CORTINA D’AMPEZZO, Italy — Mikaela Shiffrin hates it. Marta Bassino gets nervous about it. Michelle Gisin, on the other hand, doesn’t mind.
With all events on the opening three days of the skiing world championships postponed, athletes have had their patience — not their racing skills — put to the test.
Four gold medals should have been handed out by Wednesday, but so far there have been no races.
The weather in the Italian Dolomites has been playing havoc with the race program, with heavy snow forcing the rescheduling of the combined events for both women and men, and the men’s super-G.
Too much snow hasn’t been the only issue.
When course workers had cleared the Olympia delle Trofane for the women’s super-G on Tuesday, a fog bank moved over the course and forced the postponement of that race as well — but not after the racers were made to wait for 1 1/2 hours.
The waiting got to Bassino, who was set to open the race wearing bib No. 1, needing to be ready once organizers would give the green light.
“It was rough on Marta. She was ready to go,” said Gianluca Rulfi, head coach of the Italian women’s elite team. “The visibility was already poor when they sent down the first two forerunners. That made her nervous. She kept on asking what was going on. At one point she needed to go to the bathroom, but she had to stay there.”
For Bassino, who has been dominating the giant slalom discipline on the World Cup circuit this season, the extended wait became a mental struggle.
“It was a long and very difficult day mentally. I was ready,” she said. “It seemed like we could start at any moment. But I ended up staying there without precise information for what seemed like forever.”
The situation was different for Shiffrin.
Defending the super-G title she won two years ago, the American was supposed to go 10th, leaving her still some time for final preparations once the race started.
But postponing racing is what puts her off.
“Everybody: It’s always nice weather in Cortina, of course the schedule will play out without any issues! Cortina: (crosses arms defiantly) …hold my beer,” Shiffrin wrote on Instagram hours after Tuesday’s postponement.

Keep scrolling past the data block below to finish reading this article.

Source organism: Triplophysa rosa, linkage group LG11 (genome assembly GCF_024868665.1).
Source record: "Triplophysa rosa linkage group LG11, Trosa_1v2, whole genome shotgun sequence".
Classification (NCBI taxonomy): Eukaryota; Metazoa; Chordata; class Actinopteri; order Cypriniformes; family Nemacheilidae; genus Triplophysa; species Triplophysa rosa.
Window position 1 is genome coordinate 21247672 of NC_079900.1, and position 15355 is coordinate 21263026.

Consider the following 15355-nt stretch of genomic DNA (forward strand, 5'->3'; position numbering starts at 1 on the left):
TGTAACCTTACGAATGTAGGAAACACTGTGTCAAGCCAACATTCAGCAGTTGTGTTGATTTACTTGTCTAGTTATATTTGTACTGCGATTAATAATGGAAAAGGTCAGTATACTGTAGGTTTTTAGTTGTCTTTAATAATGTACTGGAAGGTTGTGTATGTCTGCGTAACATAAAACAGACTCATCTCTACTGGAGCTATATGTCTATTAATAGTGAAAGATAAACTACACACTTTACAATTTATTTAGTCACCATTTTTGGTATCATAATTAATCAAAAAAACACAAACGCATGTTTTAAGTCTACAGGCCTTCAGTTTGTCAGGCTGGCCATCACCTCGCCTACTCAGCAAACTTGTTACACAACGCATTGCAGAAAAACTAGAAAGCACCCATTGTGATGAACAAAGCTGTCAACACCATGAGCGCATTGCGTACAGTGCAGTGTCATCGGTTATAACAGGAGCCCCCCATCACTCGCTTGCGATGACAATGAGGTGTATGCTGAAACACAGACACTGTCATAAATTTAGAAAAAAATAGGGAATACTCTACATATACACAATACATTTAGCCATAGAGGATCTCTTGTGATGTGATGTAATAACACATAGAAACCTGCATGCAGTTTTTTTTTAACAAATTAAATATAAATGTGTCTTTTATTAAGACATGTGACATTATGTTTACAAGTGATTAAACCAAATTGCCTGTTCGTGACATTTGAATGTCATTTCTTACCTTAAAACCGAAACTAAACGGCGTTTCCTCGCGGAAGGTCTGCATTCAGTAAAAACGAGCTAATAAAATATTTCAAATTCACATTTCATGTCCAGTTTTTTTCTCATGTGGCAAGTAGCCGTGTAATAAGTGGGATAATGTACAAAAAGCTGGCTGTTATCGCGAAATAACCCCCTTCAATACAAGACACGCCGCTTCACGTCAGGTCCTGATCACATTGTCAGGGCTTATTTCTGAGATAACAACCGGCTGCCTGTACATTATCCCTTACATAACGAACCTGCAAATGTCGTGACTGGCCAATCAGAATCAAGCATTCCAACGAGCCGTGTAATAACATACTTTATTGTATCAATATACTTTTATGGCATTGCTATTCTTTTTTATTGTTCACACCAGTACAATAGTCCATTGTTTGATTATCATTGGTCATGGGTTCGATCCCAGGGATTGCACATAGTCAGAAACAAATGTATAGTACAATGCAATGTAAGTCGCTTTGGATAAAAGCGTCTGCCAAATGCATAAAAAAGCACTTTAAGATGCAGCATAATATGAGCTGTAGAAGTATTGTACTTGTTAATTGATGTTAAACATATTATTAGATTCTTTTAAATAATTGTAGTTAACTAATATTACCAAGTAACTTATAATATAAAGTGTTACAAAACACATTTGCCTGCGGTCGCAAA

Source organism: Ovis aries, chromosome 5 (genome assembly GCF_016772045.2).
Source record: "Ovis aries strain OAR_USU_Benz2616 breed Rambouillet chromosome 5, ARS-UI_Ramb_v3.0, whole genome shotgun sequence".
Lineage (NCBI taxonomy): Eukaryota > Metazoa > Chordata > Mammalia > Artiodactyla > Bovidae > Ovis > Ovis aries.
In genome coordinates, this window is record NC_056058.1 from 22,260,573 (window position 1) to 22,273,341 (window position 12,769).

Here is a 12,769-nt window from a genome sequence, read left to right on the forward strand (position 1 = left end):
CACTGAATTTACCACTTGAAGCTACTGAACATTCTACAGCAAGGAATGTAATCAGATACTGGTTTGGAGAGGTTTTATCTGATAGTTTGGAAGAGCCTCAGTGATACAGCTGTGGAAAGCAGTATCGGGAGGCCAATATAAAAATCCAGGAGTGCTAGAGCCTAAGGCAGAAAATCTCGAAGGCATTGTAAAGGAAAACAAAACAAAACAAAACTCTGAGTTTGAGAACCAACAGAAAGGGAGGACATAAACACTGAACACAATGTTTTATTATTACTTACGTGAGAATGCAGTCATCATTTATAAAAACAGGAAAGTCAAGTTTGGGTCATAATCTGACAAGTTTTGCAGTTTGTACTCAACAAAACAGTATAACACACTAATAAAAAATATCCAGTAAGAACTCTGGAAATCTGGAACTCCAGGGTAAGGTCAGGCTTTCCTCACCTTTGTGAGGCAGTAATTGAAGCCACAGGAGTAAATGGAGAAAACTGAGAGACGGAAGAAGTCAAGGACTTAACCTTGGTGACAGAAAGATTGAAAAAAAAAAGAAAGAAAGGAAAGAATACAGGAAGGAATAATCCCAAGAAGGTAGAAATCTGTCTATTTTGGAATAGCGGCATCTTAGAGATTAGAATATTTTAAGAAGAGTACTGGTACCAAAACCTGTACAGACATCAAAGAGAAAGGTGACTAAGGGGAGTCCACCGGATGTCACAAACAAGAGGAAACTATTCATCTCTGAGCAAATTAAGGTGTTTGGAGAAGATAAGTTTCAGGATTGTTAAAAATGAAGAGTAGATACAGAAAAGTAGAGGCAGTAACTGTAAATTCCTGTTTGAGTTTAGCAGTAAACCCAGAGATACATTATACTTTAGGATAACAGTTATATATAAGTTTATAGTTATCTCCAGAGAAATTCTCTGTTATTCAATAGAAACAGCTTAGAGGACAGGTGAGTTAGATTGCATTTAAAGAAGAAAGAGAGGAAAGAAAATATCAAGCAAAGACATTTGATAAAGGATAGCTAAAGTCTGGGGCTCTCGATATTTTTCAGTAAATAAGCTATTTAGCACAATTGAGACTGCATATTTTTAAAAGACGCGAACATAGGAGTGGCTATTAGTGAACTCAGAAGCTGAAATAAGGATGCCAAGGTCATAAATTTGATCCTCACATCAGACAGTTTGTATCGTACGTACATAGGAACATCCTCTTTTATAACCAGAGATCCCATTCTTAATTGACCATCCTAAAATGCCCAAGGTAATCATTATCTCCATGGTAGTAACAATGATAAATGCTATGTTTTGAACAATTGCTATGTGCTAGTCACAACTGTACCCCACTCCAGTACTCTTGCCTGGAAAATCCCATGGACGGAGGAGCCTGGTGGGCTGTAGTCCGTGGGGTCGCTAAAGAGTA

Shiffrin said earlier this season “the waiting has always been tough. I think it’s that way for every athlete. That’s the hardest thing about races.”
Waiting is also what Shiffrin dislikes about her strongest disciplines — slalom and GS, which are contested over two runs, separated by three hours.
“You wait, and wait, and wait, and wait, and wait, and then you race,” Shiffrin said. “And it’s like 60 seconds where you actually have to be on point and the rest of day is just waiting, and I hate waiting.”
For others, however, delays or postponements are brief distractions, nothing more.
“I only need three minutes before the start,” said Gisin, who is ranked third in the overall World Cup standings.
The Olympic combined champion from Switzerland said she has been through enough delays during her career to not be bothered by them anymore, and had no problems to stay relaxed.
Tamara Tippler, Austria’s main medal hope in the discipline after racking up seven podium results on the World Cup tour, found another solution.
She got herself an espresso during the holdup at the start.
“I was nervous for nothing. But you can’t do anything. It’s a shame, I was really looking forward to race and the course was fine,” Tippler said, “but you can’t beat the weather.”
AP Sports Writer Andrew Dampf contributed to this report.
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